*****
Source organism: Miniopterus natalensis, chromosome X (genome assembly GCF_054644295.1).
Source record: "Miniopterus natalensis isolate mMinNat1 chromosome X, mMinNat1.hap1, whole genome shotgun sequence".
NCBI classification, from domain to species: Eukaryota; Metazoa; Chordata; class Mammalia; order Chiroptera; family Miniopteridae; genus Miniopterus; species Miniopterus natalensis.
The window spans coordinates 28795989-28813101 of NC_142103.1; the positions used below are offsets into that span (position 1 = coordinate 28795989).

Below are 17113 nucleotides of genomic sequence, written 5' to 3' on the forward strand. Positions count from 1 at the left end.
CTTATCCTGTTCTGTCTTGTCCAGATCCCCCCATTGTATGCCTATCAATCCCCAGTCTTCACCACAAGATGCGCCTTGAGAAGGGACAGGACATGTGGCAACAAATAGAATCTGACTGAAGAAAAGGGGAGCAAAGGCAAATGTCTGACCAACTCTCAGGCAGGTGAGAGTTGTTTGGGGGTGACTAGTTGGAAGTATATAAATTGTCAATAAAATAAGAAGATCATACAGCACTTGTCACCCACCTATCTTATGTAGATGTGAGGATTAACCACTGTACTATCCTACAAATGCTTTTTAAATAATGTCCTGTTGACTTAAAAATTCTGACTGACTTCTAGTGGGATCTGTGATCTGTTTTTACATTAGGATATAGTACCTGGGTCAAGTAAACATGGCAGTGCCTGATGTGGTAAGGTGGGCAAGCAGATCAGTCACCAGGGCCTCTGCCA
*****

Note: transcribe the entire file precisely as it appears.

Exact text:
Source organism: Miniopterus natalensis, chromosome X (genome assembly GCF_054644295.1).
Source record: "Miniopterus natalensis isolate mMinNat1 chromosome X, mMinNat1.hap1, whole genome shotgun sequence".
NCBI classification, from domain to species: Eukaryota; Metazoa; Chordata; class Mammalia; order Chiroptera; family Miniopteridae; genus Miniopterus; species Miniopterus natalensis.
The window spans coordinates 28795989-28813101 of NC_142103.1; the positions used below are offsets into that span (position 1 = coordinate 28795989).

Below are 17113 nucleotides of genomic sequence, written 5' to 3' on the forward strand. Positions count from 1 at the left end.
CTTATCCTGTTCTGTCTTGTCCAGATCCCCCCATTGTATGCCTATCAATCCCCAGTCTTCACCACAAGATGCGCCTTGAGAAGGGACAGGACATGTGGCAACAAATAGAATCTGACTGAAGAAAAGGGGAGCAAAGGCAAATGTCTGACCAACTCTCAGGCAGGTGAGAGTTGTTTGGGGGTGACTAGTTGGAAGTATATAAATTGTCAATAAAATAAGAAGATCATACAGCACTTGTCACCCACCTATCTTATGTAGATGTGAGGATTAACCACTGTACTATCCTACAAATGCTTTTTAAATAATGTCCTGTTGACTTAAAAATTCTGACTGACTTCTAGTGGGATCTGTGATCTGTTTTTACATTAGGATATAGTACCTGGGTCAAGTAAACATGGCAGTGCCTGATGTGGTAAGGTGGGCAAGCAGATCAGTCACCAGGGCCTCTGCCA